StringBuilder instead" has been due to someone complaining about speed,
not memory.
Well that's a reflection of what people are asking about. Many people are
overly concerned about speed. Sometimes saving processing cycles can become
counter-productive, when it is over-done, particularly with the constant
acceleration of processor capabilities, and other hardware factors that
affect speed. That is why Windows Vista has a 3D interface graphics base,
rather than the "traditional" (if one can use that word about anything
regarding computers) 2D graphics base that has reigned until now.

Don't get me wrong. I believe in optimization, and am relatively certain
that I'm pretty good at it. But an application has to get pretty darned
processor-intensive these days to worry about every cycle saved. I've
written a few that test the limits, so I think I have some experience in
that area.

In my experience at least, I have seen more benefit in saving memory,
particularly when it comes to string usage. The .Net string type is
pretty-well optimized, as is the StringBuilder. I certainly think one should
use the StringBuilder when appropriate, and not sweat the small stuff when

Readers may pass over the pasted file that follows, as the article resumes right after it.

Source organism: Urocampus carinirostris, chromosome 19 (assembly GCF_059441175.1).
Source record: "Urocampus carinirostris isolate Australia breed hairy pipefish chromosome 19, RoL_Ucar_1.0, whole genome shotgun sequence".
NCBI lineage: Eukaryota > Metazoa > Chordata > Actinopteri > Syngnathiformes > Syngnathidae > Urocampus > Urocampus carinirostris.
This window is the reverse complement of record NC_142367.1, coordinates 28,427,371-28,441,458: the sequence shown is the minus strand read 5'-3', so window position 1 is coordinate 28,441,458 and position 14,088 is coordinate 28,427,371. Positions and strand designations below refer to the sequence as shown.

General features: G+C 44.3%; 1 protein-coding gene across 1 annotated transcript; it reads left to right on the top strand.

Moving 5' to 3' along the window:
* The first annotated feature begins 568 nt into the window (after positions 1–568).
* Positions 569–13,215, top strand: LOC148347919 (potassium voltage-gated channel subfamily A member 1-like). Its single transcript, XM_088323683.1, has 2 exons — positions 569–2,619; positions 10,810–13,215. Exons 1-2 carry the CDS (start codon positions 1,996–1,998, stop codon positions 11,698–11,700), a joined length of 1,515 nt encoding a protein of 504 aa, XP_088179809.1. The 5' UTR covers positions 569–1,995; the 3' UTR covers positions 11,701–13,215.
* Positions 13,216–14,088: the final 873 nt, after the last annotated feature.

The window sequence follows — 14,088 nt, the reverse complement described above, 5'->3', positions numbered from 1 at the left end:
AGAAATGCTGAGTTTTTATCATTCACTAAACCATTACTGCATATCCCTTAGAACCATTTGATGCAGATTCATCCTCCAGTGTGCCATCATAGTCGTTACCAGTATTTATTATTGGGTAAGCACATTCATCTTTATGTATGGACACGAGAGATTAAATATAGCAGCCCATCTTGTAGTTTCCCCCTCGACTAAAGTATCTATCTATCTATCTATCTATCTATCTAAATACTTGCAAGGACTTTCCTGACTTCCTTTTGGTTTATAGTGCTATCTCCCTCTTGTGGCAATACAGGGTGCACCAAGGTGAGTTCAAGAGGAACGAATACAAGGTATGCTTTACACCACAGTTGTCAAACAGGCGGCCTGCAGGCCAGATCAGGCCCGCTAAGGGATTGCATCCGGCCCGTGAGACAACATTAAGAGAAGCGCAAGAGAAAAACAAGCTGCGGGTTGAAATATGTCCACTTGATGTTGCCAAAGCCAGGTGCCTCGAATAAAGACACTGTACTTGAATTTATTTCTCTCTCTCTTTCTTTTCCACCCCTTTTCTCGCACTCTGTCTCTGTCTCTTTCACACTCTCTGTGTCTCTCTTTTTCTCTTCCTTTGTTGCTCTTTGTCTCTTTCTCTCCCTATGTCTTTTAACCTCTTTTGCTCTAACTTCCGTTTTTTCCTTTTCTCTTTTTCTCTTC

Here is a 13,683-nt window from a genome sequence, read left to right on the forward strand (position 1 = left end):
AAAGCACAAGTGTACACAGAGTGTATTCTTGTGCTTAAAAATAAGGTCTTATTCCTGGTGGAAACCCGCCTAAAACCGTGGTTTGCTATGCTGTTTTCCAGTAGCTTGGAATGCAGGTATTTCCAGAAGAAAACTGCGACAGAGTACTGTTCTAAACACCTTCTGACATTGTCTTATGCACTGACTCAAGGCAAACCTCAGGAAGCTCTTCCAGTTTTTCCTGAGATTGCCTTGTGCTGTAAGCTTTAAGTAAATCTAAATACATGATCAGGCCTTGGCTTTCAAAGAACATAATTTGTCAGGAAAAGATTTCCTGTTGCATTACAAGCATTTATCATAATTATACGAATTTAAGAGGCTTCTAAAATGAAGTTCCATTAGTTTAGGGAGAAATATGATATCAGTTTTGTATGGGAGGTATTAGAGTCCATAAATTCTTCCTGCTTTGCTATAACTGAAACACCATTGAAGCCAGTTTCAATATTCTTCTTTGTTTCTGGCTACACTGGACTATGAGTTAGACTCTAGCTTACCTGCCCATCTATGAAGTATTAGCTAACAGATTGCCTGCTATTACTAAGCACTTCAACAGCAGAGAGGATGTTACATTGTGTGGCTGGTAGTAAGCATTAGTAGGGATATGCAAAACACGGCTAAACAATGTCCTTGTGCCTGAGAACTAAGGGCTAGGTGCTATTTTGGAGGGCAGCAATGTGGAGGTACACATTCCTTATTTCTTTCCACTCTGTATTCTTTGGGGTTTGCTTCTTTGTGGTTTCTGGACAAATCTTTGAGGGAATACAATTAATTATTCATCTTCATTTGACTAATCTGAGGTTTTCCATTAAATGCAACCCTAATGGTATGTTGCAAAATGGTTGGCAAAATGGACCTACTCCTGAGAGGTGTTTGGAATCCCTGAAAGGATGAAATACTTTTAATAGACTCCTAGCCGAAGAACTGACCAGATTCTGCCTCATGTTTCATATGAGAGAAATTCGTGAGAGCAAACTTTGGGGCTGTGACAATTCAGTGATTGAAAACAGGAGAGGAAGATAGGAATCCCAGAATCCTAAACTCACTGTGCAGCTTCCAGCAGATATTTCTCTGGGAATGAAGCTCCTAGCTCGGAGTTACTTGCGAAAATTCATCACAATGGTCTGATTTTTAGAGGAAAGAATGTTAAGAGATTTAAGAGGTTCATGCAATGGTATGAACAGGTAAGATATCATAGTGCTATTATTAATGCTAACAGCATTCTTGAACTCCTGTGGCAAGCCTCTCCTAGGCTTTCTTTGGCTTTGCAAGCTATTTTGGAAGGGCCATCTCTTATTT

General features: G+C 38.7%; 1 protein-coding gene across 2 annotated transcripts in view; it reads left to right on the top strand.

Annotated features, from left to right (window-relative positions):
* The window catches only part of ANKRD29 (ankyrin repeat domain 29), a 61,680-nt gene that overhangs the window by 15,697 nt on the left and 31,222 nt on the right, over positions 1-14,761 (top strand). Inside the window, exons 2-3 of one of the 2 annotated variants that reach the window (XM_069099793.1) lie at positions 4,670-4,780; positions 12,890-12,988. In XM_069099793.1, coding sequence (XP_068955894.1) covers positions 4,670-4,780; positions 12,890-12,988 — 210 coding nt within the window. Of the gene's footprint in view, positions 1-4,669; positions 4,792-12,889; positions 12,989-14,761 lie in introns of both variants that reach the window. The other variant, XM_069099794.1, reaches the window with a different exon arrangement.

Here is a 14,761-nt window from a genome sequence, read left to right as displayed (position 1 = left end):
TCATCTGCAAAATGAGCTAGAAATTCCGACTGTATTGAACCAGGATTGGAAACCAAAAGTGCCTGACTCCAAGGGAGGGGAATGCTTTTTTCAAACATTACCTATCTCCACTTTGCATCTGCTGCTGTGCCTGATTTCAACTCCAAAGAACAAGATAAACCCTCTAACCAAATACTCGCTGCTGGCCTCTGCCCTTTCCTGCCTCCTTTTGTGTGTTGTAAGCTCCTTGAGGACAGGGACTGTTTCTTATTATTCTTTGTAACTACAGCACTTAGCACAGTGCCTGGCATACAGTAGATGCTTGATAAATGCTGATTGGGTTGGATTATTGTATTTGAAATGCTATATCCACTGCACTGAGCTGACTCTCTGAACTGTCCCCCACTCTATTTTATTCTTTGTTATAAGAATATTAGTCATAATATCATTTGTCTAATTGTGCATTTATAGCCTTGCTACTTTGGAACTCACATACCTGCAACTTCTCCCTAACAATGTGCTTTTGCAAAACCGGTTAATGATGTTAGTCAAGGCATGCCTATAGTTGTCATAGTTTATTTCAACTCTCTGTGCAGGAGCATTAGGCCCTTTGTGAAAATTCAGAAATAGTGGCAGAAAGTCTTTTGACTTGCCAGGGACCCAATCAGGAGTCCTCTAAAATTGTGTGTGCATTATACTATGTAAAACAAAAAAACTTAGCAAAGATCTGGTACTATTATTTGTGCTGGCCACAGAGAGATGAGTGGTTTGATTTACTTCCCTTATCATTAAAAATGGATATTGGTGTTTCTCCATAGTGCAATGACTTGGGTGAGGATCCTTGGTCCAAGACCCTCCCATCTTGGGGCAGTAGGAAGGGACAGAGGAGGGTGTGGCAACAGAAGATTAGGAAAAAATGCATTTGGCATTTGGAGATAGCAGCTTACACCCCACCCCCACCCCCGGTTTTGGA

doing concatenation.

Now, I'm not sure about the 2.0 framework, because it has much-improved GC
over 1.1, but I do recall reading about at least several incidents on the
1.1 framework of people peaking out their memory with poor use of string
concatenation. At any rate, I don't think it's worth haggling over.
Optimization is optimization, and both speed and memory should be watched at
all times. I'm sure we can agree on that. As to how much, I'm not fond of
quibbling. I'd rather leave that to the Lilliputians.

--
;-),

Kevin Spencer
Microsoft MVP
Professional Numbskull

Hard work is a medication for which
there is no placebo.

"Jon Skeet [C# MVP]" <sk***@pobox.com> wrote in message
news:MP************************@msnews.microsoft.c om... Kevin Spencer <ke***@DIESPAMMERSDIEtakempis.com> wrote: